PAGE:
Washington, Oregon and Minnesota “could be the next battlegrounds” for the kind of gun control promoted by anti-gun billionaire Mayor Michael Bloomberg and his Mayors Against Illegal Guns, according to a report in yesterday’s Wall Street Journal following Tuesday’s recall of two anti-gun Democrat state senators in Colorado.
In the aftermath of that political wake-up call, the Los Angeles Times acknowledged in an analysis by reporter Mark Barabas that gun control proponents want to make firearms less available. It is a startling admission by a newspaper that has been consistently and decidedly anti-gun-rights, and it unintentionally confirms what gun rights advocates have been saying about the gun control movement for decades: They are not interested in controlling crime, they want to take guns out of circulation, and that includes guns owned by law-abiding citizens.
Washington gun owners should be particularly concerned about the threat from MAIG, because so far, it does not appear that Bloomberg has opened his wallet to support Initiative 594, the 15-page gun control measure being pushed by the Washington Alliance for Gun Responsibility. WAGR, according to Public Disclosure Commission reports through the end of August, has raised $983,172.99 and spent $833,732.07. A bit of math shows that more than $510,000 of that money was spent on gathering signatures.
The recall Tuesday of two Colorado senators, targeted because they voted to strengthen the state's gun restrictions, was just the latest setback for those seeking to reduce gun violence by making firearms less available.”—Los Angeles Times
Contributions include $165,000 from Seattle venture capitalist Nick Hanauer, another $50,000 from Lenore Hanauer, and another $50,000 from a retired Medina resident, Jon Shirley. Five other people contributed $25,000 apiece, one other person kicked in $24,000 and a family trust added $15,000. There are several $10,000 donations and a lot of $5,000 contributions – primarily from people living in and around Seattle – all reinforcing the notion that the I-594 effort is bankrolled by a bunch of Jet City fat cats interested in dictating their philosophy, but probably not their wealthy lifestyle, to the nearly 7 million Washington residents including more than 442,000 who are licensed to carry concealed pistols.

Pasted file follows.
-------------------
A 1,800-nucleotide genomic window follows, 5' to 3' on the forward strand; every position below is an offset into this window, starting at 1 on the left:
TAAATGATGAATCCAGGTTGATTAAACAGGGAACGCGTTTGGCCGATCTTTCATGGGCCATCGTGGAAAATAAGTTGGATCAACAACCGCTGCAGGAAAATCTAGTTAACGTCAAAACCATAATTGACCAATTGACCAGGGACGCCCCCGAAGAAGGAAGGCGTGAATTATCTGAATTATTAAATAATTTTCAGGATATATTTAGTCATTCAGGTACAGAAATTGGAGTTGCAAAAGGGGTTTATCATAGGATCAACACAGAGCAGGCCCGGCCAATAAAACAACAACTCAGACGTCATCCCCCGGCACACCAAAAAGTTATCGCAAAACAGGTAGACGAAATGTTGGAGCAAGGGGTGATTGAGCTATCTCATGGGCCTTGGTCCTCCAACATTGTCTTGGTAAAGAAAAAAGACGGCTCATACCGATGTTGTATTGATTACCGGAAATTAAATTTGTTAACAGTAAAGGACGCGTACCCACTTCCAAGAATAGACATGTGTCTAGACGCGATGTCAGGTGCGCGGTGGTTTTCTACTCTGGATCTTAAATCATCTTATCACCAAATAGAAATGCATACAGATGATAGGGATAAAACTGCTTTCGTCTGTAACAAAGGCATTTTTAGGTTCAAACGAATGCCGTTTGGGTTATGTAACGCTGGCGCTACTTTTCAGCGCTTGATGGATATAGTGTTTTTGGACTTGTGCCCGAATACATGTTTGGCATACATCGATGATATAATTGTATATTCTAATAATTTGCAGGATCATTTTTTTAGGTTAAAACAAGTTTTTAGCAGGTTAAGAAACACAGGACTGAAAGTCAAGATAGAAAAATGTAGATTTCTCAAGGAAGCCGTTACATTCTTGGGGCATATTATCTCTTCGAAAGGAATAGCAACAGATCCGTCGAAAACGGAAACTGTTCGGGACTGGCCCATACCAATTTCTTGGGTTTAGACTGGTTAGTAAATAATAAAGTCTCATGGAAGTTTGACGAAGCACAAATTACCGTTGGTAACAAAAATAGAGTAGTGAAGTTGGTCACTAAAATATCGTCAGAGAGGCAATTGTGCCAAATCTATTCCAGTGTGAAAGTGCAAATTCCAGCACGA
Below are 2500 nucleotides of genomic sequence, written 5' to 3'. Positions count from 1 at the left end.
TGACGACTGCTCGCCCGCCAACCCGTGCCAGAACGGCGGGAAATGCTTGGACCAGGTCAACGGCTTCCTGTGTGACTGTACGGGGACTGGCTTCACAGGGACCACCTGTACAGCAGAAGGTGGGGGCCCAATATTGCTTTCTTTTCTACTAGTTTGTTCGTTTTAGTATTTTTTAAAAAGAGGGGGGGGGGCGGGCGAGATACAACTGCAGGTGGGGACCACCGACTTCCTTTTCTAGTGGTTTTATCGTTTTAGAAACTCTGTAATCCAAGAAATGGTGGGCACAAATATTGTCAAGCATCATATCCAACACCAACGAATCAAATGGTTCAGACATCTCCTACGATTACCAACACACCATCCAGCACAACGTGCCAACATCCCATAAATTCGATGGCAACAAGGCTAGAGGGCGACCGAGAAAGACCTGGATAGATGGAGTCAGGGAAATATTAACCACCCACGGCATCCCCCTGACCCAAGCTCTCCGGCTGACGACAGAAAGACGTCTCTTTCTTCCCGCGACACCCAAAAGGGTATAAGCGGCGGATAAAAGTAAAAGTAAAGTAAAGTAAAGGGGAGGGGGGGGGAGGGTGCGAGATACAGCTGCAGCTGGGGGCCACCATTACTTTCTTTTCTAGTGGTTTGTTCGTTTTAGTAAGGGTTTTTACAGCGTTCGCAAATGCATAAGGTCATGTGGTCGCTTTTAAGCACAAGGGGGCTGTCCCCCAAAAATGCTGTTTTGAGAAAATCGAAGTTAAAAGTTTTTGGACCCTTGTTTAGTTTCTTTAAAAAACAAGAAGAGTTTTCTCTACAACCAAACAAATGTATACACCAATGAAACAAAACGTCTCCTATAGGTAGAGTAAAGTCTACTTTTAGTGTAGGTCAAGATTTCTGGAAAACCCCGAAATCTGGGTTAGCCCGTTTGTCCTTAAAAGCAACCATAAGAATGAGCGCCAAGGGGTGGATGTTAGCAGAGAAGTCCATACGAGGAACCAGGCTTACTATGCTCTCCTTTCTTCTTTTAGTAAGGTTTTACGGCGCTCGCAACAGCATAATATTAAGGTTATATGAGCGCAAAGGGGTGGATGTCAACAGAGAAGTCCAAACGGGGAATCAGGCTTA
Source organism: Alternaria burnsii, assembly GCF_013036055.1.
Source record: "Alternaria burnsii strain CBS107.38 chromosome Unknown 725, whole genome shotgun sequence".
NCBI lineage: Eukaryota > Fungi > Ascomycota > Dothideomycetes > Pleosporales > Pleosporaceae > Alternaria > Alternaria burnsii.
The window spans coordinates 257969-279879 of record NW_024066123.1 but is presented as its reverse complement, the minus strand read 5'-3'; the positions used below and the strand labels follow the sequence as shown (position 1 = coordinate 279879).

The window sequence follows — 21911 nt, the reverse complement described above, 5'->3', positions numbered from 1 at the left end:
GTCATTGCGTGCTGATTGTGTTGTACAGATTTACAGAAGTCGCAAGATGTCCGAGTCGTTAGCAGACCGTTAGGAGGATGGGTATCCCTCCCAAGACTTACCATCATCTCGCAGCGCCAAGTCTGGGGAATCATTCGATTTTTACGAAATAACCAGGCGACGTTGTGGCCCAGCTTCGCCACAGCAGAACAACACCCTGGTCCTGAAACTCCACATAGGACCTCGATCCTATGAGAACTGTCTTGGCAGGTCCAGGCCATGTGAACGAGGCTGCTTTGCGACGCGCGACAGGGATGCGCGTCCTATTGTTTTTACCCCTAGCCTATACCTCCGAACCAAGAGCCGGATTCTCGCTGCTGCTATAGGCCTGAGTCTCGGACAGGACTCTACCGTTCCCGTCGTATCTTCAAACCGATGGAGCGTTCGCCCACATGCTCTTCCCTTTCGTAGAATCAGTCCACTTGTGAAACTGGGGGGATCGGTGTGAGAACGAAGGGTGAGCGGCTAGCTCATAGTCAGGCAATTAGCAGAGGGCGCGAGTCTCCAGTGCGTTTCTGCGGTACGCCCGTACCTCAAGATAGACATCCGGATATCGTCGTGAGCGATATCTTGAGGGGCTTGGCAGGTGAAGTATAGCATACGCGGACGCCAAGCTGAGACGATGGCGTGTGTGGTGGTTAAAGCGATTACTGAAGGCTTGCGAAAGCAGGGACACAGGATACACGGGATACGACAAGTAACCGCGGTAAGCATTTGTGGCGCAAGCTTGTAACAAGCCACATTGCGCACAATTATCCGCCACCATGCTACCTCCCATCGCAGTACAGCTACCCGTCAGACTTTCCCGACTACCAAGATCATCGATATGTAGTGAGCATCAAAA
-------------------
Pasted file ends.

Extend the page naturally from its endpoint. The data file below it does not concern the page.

Nowhere in the PDC report is Bloomberg’s name to be found. He spent a reported $350,000 in the Colorado recall battle, which his side lost. He wants to win, and there is nothing stopping him from spending that much or more in the Pacific Northwest.
WAGR has been spending tens of thousands of dollars on consulting. According to Examiner’s pocket calculator, the pricetag so far for consultants is more than $95,500 paid out to several different firms, based on the PDC reports.
Reading reports in the Wall Street Journal, New York Times and Los Angeles Times, one gets the sense that gun prohibitionists, including Bloomberg and perhaps even the newspapers, themselves, are living in some state of denial.
The WSJ quoted Bloomberg insisting, “This election does not reflect the will of Coloradans, a majority of whom strongly support background checks and opposed these recalls.”
He neglects to explain that voters in two legislative districts served by Sens. John Morse and Angela Giron, respectively, expressed their will, and that’s what counted. All politics is local, according to late House Speaker Thomas P. “Tip” O’Neill. Besides, who is Bloomberg to speak about the “will of Coloradans?” Gun owners in Cortez or Golden, Craig or Grand Junction might observe, “He ain’t from around here.”
The Los Angeles Times reported that “Recall opponents also pointed to the way the election was conducted. There was no voting by mail, the way the vast majority of Coloradans are accustomed to casting their ballots. That marked a court victory for recall proponents, as it required residents of the two Senate districts to show up and vote in person, giving an advantage to the more fired-up pro-gun forces.”
Recall opponents seem miffed that election officials required proof of residence in the two legislative districts where the recall elections were held, quite possibly to assure the integrity of the vote and prevent fraud.
The New York Times lamented, “As members of a resolute Democratic statehouse majority, the two showed more political courage in facing up to the gun mayhem afflicting the nation than the Congress did in April in its shameful retreat from tightening gun laws that allow tens of thousands of deaths each year.
“The recalled lawmakers knew the gun lobby would pounce on their votes,” the newspaper said, “but they stood up for the badly needed laws that Congress ducked. Mr. Morse, a former police chief, helped lead the charge against the battlefield-styled weapons used in the school massacre in Newtown, Conn., and in Colorado’s own carnage last year at the Aurora movie theater.”
The New York Times calls them “exemplary models of responsible public service.” The editorial overlooks the fact that Giron was replaced by George Rivera, a former Pueblo police officer, and Morse is replaced by Bernie Herpin, a former Colorado Springs city councilman, according to MSN News. That suggests that the two new senators also have records of “responsible public service.”
All three newspaper pieces are from yesterday, showing that less than 24 hours after the stinging defeat for the gun prohibition lobby, the spin is in.
That spin machine may now shift its focus to Washington and neighboring Oregon, if the WSJ report is accurate.